The Voice of the Victim?
The following quotation is taken from Chapter Seven of Murder in a Small Town: The Tragic Death of Stacey Burns. Detective Steve Rowland of the New Hampshire State Police has read it and approved its inclusion in the book.
“Forget about the first two days (of a murder investigation) being critical; when a murder begins to recede into the past beyond a year, there can be no doubt that the original rush is fading fast. Picture a competent, resourceful investigator such as Detective Steve Rowland of the New Hampshire State Police simply running out of new information and, with limited resources stretching his department to the limit, finding a new case dropped on his desk. Under no circumstances would a man of the caliber of Rowland allow his concentration on the Stacey Burns case to be compromised. When the possibility that this case might disappear into the nebulous ‘cold case’ category, the detective bristles. ‘As long as I’m around, I will not give up on this case,’ he says.”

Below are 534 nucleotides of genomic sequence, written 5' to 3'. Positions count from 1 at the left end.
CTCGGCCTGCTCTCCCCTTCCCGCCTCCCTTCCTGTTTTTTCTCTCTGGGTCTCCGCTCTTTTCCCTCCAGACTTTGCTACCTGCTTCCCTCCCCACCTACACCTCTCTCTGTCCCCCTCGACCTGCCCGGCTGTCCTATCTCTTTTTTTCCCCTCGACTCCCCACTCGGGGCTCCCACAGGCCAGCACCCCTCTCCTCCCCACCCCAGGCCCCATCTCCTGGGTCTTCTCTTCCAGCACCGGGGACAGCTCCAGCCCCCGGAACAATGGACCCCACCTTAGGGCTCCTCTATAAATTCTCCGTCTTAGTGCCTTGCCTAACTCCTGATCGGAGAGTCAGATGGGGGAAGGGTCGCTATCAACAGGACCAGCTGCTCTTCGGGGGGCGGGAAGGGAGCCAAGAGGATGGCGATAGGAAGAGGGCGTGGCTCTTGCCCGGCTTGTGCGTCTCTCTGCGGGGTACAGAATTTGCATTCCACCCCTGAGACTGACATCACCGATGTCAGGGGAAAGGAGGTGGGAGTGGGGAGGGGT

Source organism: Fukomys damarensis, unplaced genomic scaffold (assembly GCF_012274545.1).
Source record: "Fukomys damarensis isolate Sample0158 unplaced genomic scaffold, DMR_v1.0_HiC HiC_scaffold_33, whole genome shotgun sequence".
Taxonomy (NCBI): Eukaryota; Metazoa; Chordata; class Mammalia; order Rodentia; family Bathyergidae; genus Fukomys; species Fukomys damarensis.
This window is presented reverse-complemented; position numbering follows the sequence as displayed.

“Cases that he is working fall into a category of ‘open-unsolved,’ a classification which he says better describes what he does.”
In a powerful statement, he describes why he will not give up. “I am the voice of the victim,” he says with conviction. Clearly, the victims have no voice to speak for themselves.
Detective Steve Rowland retired not long after he shared his general insights into a typical murder investigation. He could not specifically address any details about the Stacey Burns case.
Our question for the day? Since the lead investigator has retired, does the victim still have a voice? We can all sincerely hope so.
Author’s note: It has been over two years since my conversation with Steve Rowland.